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Your money, my way

April 4th, 2010 at 05:20 am

I suppose I'm not an easy person to be friends with.

However, as a person who has worked hard and made much personal sacrifice in order to get out of debt and make some kind of financial progress, I get kind of sensitive when people talk about how they think I should spend my money on them.

They don't want to be fiscally responsible. They don't want to hear any ideas about saving money. They just gotta have what they want, right then and there, even if it means going into serious debt. Fine.

But when you are finally into serious debt, and you don't want to find even a part-time job to alleviate your debts, please don't look at me like I'm a meal ticket. And no, even if it didn't involved my money, I still don't think your business idea is that great to begin with.

Did I mention the part where I've made much personal sacrifice to get to where I am? I don't think I can emphasize this part enough. And even then, it's not like I'm rolling in it. Far from it.

I guess I'm just venting. In the end, we all live our own lives, and I should make my feelings clearer. Anybody else have similar problems like this?

10 Responses to “Your money, my way”

  1. creditcardfree Says:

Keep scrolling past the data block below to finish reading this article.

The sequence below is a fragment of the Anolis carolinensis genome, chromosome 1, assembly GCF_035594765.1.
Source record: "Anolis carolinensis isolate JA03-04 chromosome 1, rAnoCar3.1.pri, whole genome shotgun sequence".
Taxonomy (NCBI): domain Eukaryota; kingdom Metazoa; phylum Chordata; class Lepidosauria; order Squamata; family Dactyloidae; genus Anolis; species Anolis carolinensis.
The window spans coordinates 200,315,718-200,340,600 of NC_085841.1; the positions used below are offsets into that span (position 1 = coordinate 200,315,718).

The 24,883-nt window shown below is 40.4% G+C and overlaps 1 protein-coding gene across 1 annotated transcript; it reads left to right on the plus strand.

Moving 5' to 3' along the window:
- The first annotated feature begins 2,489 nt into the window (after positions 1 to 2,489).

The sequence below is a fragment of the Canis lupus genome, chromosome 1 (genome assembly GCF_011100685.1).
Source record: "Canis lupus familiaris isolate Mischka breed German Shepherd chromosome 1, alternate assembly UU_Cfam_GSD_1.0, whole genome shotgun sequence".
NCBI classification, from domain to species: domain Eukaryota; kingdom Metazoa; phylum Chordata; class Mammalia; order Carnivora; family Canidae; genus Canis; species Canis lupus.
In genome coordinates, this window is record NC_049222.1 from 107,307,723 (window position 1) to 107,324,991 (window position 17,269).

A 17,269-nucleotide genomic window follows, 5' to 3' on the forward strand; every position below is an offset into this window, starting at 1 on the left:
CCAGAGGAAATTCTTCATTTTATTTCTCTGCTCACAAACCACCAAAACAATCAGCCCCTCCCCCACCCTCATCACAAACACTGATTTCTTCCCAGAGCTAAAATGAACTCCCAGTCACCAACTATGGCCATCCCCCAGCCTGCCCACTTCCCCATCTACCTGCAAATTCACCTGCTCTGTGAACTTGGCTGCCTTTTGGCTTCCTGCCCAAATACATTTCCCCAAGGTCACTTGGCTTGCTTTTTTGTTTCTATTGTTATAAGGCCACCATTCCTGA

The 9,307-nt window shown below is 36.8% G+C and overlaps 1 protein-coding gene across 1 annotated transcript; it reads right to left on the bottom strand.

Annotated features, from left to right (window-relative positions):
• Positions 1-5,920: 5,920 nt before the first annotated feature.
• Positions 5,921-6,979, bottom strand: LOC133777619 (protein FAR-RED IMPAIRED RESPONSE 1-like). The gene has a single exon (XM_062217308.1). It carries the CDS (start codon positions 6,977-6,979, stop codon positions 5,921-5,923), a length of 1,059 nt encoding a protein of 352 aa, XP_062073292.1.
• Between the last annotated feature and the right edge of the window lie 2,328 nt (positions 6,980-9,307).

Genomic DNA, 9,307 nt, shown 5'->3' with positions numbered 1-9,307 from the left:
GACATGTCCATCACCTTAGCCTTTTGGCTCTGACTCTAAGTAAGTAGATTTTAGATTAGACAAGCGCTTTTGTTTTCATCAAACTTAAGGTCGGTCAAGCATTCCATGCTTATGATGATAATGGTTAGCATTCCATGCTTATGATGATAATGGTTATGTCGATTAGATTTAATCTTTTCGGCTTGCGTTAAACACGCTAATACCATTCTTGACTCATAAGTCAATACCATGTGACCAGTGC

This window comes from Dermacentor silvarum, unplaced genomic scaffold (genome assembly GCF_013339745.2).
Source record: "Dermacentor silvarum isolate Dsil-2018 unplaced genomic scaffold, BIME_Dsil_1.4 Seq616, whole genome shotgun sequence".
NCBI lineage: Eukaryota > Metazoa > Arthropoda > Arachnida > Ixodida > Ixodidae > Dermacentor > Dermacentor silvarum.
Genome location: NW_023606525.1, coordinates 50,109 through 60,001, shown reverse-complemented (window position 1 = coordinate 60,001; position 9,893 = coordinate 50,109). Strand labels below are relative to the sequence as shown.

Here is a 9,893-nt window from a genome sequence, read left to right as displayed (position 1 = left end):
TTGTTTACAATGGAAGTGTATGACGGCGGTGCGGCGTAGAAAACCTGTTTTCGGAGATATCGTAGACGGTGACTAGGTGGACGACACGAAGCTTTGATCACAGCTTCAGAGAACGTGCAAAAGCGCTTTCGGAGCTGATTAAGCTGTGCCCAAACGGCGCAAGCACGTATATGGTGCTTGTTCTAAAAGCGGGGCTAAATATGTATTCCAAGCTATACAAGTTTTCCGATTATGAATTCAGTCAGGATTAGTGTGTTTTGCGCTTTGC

Oh yes! I've written a couple of posts about a friend. She isn't technically asking for help, but she seems to want be to agree that taking out a 401K loan to pay off debt was a good idea. I think she's just starting to realize the personal sacrifice she is going to have to make to get things under control, but I'll believe it when I see it.

  2. MonkeyMama Says:

    Not really, because I have always been pretty fiscally conscious and have always attracted like people. I just heard the other day that your income will be within 10% of your closest friends, or something like that. I think Dave Ramsey said it. I don't know the truth behind the statement, but I Certainly believe the sentiment behind it.

    I think when digging your way out of a hole, you have to re-evaluate your friendships. Suddenly, your old friendships just don't jive.

    I think a lot of people take this to mean that someone like me is cold and callous. Not at all. I have acquaintances of all types. I just don't spend a lot of time and effort on close friendships with people you describe. At some point they think you should take responsibility for them. & there will always be a ton of unresolved conflict there. I'll have a beer with these people, but I am not going to discuss my finances or get real deep with them.

    I also find it's better just not to talk about finances so much. If people think you are doing well financially, you start to attract people who just want your money. I think this is more true when you transform yourself. I feel extraordinarily lucky not to have people like this in my life, but I also know on some level it isn't all luck. (I keep reading about bloggers who have broke friends asking for loans, as they celebrate getting out of debt. IT's like winning the lottery - the less people that know, the better. People really come out of the woodwork when they smell money).

    Keep your friends, but put some distance between you. Your friendship is forever altered - because you are now a different person. That's the long and the short of it.